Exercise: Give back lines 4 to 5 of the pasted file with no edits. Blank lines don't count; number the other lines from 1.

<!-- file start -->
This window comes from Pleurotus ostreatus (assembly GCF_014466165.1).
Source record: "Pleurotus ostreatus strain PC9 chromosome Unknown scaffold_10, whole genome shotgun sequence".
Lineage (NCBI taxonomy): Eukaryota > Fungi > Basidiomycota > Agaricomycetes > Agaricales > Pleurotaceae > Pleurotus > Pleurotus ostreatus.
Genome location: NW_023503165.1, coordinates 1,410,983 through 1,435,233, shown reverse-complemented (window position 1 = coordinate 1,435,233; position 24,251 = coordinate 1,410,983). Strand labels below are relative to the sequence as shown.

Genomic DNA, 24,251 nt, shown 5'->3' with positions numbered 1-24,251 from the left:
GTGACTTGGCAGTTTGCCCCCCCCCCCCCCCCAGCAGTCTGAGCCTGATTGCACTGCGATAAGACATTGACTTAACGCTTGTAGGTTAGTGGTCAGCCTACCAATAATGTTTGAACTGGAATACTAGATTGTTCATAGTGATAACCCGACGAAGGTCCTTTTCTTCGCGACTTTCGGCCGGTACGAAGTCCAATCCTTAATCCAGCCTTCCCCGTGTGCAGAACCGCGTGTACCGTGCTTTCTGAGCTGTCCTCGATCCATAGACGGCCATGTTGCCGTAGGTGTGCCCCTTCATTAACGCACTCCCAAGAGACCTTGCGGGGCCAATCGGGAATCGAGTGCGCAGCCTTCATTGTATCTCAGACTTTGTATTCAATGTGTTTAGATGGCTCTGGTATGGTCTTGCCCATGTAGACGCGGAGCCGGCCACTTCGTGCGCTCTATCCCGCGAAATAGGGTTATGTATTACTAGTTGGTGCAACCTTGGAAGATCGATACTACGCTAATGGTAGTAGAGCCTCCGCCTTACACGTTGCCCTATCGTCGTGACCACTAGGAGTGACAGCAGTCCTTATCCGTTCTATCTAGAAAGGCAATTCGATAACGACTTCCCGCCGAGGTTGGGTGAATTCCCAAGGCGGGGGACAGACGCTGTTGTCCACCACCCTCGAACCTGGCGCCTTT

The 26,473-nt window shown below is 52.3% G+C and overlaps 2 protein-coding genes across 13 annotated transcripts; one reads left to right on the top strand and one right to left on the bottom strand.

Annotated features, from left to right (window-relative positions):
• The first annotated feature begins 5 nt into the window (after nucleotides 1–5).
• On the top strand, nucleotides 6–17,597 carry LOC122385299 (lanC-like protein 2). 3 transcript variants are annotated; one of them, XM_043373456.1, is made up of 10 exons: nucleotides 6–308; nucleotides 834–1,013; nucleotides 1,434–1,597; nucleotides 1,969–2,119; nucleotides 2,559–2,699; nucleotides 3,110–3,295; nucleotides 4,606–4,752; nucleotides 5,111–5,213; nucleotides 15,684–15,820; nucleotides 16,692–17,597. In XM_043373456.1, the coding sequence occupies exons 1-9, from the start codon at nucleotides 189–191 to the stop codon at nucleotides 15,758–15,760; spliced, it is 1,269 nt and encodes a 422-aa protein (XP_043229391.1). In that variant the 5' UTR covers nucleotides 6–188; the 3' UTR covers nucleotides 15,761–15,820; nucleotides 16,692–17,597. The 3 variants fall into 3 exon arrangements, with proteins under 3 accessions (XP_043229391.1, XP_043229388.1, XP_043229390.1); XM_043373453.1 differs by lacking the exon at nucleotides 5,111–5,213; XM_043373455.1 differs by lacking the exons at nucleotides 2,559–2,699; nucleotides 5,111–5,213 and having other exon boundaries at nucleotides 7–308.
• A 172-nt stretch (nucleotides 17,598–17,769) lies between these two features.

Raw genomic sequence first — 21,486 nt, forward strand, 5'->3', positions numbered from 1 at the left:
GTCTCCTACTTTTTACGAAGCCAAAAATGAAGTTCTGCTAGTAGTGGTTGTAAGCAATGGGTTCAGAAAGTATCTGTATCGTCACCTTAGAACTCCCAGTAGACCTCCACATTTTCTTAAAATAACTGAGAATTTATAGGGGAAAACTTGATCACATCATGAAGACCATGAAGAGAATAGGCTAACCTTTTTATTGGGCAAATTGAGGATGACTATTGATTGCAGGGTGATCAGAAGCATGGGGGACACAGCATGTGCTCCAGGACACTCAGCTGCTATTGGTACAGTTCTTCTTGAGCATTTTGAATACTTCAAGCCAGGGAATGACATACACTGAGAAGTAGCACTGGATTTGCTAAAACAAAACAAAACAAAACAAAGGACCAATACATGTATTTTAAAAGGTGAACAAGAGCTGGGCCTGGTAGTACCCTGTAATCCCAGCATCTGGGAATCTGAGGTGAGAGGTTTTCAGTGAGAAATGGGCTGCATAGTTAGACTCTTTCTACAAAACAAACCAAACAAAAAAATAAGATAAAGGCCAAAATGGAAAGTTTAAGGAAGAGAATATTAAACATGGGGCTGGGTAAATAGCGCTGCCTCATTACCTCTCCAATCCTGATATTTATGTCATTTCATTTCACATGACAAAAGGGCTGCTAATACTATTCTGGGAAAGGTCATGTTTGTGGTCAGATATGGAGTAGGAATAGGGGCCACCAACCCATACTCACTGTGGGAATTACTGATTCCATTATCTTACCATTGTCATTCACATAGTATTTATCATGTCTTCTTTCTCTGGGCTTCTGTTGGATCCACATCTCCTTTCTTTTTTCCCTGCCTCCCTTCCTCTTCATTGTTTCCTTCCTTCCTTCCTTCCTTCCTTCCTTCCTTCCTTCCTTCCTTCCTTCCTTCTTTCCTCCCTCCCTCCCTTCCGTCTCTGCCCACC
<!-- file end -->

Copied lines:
Genome location: NW_023503165.1, coordinates 1,410,983 through 1,435,233, shown reverse-complemented (window position 1 = coordinate 1,435,233; position 24,251 = coordinate 1,410,983). Strand labels below are relative to the sequence as shown.

Genomic DNA, 24,251 nt, shown 5'->3' with positions numbered 1-24,251 from the left: